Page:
the shawl is for skin.
The cocoons make the sound of the deer walking on leaves and grass.
Question: What is that he is beating on?
It’s a gourd drum. The drum represents the heartbeat of the deer.
When the drum beats, it brings the deer to life.
We believe the water the drum sits in is holy. It is life.
Go ahead, touch it.
Bless yourself with it.
It is holy. You are safe now.
Question: How does the boy become a dancer?
He just knows. His mother said he had dreams when he was just a little boy.
You know how that happens. He just had it in him.
Then he started working with older men who taught him how to dance.
He has made many sacrifices for his dancing even for just a young boy.
The people concur, “Yes, you can see it in his face.”
Question: What do they do with the money we throw them?
Oh, they just split it among the singers and dancer.
They will probably take the boy to McDonald’s for a burger and fries.
The men will probably have a cold one.
It’s hot today, you know.
In Zepeda’s next poem, she talks about the different scents that remind her of home.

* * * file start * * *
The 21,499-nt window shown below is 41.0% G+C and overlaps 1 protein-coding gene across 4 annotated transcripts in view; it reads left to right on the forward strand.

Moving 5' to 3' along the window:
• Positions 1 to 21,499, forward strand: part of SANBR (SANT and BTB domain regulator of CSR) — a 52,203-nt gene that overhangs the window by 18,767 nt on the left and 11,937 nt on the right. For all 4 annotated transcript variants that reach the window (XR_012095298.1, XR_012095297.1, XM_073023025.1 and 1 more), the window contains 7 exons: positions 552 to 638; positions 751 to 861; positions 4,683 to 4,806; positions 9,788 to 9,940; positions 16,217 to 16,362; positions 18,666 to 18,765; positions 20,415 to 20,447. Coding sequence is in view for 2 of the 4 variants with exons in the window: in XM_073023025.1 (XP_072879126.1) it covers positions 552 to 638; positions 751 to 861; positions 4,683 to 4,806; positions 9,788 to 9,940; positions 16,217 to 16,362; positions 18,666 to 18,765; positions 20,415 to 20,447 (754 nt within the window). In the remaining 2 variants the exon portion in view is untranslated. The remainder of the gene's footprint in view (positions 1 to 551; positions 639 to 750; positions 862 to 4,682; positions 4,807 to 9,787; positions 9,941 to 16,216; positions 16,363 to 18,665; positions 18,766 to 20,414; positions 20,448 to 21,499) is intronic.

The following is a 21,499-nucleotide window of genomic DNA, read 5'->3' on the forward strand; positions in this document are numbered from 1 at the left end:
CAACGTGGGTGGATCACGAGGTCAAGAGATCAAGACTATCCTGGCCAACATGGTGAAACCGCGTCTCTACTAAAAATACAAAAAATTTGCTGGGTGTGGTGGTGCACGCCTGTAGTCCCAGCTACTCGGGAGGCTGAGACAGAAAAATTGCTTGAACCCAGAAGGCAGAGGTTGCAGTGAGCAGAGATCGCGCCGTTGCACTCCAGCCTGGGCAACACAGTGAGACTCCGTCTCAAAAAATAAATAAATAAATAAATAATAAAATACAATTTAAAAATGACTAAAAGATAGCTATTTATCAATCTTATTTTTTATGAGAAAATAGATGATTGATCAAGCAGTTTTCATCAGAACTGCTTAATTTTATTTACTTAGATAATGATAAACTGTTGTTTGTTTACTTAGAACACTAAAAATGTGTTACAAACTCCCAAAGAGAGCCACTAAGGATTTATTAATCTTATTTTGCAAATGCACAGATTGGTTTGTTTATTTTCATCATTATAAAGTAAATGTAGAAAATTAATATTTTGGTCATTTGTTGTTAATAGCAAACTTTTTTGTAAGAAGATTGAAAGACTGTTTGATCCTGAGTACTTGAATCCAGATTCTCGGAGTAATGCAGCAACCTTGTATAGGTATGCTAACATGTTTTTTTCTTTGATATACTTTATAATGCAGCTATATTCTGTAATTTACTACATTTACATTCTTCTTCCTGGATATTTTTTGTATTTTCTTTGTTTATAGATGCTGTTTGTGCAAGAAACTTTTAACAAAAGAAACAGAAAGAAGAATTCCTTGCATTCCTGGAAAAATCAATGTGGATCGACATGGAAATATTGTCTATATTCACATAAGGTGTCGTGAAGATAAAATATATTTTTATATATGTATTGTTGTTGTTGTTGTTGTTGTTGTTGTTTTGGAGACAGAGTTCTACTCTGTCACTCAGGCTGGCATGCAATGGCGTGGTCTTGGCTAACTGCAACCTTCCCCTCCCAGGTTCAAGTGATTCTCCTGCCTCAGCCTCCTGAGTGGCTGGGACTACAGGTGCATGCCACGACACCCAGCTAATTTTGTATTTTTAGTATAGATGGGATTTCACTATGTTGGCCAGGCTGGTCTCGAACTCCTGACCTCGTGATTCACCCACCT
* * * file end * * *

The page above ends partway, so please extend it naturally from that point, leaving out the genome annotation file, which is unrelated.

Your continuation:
Smoke in Our Hair
The scent of burning wood holds
the strongest memory.
Mesquite, cedar, piñon, juniper,
all are distinct.
Mesquite is dry desert air and mild winter.
Cedar and piñon are colder places.
Winter air in our hair is pulled away,
and scent of smoke settles in its place.
We walk around the rest of the day
with the aroma resting on our shoulders.
The sweet smell holds the strongest memory.
We stand around the fire.
The sound of the crackle of wood and spark
Smoke, like memories, permeates our hair,
our clothing, our layers of skin.
The smoke travels deepto the seat of memory.
We walk away from the fire;
no matter how far we walk,
we carry this scent with us.
New York City, France, Germany—
we catch the scent of burning wood;
we are brought home.